The good news is that despite some overwrought headlines you may have read recently, the sun is probably not on the cusp of destroying the internet. The bad news is that, well, it could be, and we're really not prepared for what happens if it does.
The concern arises from a recent paper entitled Solar Superstorms: Planning for an Internet Apocalypse. As Live Science notes the paper is not yet peer reviewed, but that's still one hell of a hook, although the paper itself is far less apocalyptic: It describes a potential large-scale, long-term internet outage as a "black swan event"—rare, hard-to-predict events "that can significantly alter the course of our lives"—and further notes that the most destructive outcomes it describes are based on a worst-case scenario, where everything that can go wrong, does.
The internet is susceptible to a range of threats including natural disasters, cyber attacks, and other black swan events like the Covid-19 pandemic. But those threats are secondary, and relatively small scale. A major solar storm, on the other hand—a Coronal Mass Ejection, if you want to be technical—is a far more existential danger.
What happens is that the sun spews out a large mass of highly magnetized particles, and if the Earth happens to be in the way, they'll interact with our own magnetic field in various interesting ways. Some of those effects are cool, like "spectacular auroral displays"—great for people who don't want to travel to see the Northern Lights—and others, like Geomagnetically Induced Currents, are definitely not.
If the solar storm is strong enough, the resulting Geomagnetically Induced Currents can actually cause damage to the long-distance lines that keep us all connected, particularly those under the sea. The fiber-optic cables themselves aren't at risk, but the repeaters installed along the lines to keep the signal sufficiently strong are, and if they go down, the cables are effectively useless. Exposed communication and GPS satellites will also be knocked offline, may suffer component damage, and in the worst case could fall out of orbit and come crashing back down to Earth. Shorter, regional networks are more likely to be okay, but international communications would suffer greatly: The UK, for instance, would likely maintain connectivity with nearby European nations like France, but would be cut off from North America.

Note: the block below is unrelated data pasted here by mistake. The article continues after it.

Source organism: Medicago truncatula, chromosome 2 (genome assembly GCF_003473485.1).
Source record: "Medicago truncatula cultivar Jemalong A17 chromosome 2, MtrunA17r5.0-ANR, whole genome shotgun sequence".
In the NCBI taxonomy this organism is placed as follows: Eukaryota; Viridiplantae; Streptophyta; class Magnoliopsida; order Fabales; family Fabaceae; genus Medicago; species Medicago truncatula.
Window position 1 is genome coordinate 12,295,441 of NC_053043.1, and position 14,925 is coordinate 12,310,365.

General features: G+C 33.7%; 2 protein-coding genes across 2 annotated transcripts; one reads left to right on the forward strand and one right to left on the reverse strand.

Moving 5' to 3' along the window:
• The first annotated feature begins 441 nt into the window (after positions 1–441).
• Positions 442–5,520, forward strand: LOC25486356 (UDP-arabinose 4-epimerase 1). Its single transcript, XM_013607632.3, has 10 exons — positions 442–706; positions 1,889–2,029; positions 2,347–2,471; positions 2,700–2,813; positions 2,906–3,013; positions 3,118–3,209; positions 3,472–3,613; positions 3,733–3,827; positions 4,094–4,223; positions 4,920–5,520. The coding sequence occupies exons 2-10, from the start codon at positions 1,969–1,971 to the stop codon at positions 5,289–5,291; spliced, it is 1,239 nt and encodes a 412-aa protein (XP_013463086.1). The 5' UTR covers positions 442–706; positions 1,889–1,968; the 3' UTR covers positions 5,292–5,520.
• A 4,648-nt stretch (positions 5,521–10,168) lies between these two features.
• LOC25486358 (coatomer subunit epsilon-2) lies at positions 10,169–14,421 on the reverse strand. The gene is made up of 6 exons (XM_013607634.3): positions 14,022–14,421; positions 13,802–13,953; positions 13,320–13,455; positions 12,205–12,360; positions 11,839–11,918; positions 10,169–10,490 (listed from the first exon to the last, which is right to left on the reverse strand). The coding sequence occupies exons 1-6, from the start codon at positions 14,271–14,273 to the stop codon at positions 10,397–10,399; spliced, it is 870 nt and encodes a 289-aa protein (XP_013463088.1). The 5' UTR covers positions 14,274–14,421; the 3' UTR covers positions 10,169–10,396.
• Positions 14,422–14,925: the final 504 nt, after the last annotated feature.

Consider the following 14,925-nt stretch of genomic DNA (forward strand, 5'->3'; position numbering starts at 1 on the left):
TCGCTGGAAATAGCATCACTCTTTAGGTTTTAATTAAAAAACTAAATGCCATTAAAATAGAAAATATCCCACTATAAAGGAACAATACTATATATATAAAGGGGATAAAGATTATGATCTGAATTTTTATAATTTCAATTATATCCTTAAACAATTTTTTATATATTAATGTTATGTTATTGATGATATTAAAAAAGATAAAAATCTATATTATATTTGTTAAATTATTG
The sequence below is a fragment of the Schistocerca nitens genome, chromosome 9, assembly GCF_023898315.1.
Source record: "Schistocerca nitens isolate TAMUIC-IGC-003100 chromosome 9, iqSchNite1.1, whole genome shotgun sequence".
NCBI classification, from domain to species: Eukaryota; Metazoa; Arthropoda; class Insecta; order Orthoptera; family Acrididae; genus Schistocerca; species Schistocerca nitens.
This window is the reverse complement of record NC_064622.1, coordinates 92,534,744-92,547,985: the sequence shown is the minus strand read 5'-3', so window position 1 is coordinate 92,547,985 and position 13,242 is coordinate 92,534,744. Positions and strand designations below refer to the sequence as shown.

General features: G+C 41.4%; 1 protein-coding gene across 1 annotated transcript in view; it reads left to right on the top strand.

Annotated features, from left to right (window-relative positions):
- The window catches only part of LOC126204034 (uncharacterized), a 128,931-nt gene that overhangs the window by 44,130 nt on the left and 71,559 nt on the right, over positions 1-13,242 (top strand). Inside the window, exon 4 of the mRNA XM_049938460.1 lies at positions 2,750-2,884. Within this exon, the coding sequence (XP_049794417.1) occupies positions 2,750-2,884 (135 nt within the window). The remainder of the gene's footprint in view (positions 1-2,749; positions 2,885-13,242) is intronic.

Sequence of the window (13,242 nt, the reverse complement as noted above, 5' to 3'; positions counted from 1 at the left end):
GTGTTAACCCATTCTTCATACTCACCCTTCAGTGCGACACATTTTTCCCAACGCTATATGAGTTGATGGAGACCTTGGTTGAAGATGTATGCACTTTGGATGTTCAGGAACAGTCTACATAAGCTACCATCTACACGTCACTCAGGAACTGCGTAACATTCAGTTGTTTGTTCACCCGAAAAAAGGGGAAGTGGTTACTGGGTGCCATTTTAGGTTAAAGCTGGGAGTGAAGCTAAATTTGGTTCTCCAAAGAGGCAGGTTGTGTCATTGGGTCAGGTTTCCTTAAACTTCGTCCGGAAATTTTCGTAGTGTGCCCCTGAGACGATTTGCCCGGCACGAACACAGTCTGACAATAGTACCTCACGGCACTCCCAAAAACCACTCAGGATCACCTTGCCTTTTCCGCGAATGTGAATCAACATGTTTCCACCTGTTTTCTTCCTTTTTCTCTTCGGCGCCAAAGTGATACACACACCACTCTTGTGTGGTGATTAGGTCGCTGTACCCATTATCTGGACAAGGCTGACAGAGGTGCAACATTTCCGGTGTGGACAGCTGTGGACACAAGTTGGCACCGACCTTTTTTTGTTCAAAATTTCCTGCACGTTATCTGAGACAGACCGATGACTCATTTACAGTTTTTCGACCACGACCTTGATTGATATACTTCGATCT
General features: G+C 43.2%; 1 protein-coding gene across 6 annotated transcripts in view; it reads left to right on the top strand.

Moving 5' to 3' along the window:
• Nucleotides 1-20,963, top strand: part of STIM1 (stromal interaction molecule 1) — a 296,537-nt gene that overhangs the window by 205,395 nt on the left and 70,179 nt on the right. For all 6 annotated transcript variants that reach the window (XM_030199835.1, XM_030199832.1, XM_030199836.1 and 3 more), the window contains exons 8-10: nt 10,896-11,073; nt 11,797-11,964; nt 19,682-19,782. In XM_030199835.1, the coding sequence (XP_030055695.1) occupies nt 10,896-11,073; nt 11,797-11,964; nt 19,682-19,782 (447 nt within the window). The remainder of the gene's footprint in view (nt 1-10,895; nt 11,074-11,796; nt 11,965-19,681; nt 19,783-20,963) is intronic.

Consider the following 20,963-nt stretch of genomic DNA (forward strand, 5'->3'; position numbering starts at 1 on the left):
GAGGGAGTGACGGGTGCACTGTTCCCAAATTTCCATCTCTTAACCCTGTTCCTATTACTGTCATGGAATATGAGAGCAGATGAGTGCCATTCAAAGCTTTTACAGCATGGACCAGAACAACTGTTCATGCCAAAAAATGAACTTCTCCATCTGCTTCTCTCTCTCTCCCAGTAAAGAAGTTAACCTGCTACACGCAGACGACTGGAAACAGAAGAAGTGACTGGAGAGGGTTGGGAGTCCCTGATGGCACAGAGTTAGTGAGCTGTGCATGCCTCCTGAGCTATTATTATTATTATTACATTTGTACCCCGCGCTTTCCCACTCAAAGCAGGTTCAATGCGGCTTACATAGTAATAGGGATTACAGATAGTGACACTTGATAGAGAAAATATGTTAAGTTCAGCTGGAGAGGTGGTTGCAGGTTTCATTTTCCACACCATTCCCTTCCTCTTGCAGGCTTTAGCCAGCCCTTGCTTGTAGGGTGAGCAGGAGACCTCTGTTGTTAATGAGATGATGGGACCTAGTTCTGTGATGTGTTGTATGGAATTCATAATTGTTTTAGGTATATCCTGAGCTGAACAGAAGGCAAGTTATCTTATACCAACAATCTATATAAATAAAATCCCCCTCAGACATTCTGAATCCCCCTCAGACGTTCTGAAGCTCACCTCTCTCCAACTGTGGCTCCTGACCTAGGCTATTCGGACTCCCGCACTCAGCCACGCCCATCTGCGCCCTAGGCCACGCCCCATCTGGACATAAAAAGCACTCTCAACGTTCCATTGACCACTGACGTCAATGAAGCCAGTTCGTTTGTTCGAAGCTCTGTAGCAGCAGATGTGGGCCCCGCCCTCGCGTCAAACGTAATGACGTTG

It's not likely to happen, but it's not impossible either—on the high end, the odds are about the same as the likelihood of Donald Trump being elected President of the US, to use a recent example. "The probability of occurrence of extreme space weather events that directly impact the earth is estimated to be 1.6% to 12% per decade," the paper states. "More importantly, the sun was in a period of low activity in the past three decades from which it is slowly emerging."
That period of low solar activity is the same span that's seen a dramatic expansion of technologies like mobile communications and the internet, and that means "we have a limited understanding of whether the current infrastructure is resilient against powerful CMEs."
Which is what the paper is all about: Author Sangeetha Abdu Jyothi of the University of California, who presented it at the SIGCOMM 2021 conference, told Wired that she started considering the scenarios after seeing how unprepared the world was for the Covid-19 pandemic.
"There was no protocol to deal with it effectively, and it’s the same with internet resilience," she said. "Our infrastructure is not prepared for a large-scale solar event. We have very limited understanding of what the extent of the damage would be.
"There are no models currently available of how this could play out. We have more understanding of how these storms would impact power systems, but that's all on land. In the ocean it's even more difficult to predict."
Thomas Overbye, director of the Smart Grid Center at Texas A&M University, agreed that we don't have much experience with major solar storms in the digital era—the last big one apparently took place in 1921—but even so, he doesn't think it will be quite as catastrophic as it's presented, or that it's necessarily a top priority for researchers.
"I think it’s something that we certainly as an industry want to be prepared for and I’ve been working to develop tools that assess risk," Overbye said. "But yet there are a lot of other things going on in the industry that are important, too."
That's a fair point, but a lot of those other things might not seem quite so pressing if the internet gets blowed up real good by "extreme space weather." Still, the goal of the paper isn't to alarm, but to prod the necessary agencies to action: "Paying attention to this threat and planning defenses against it, like our preliminary effort in this paper, is critical for the long-term resilience of the Internet."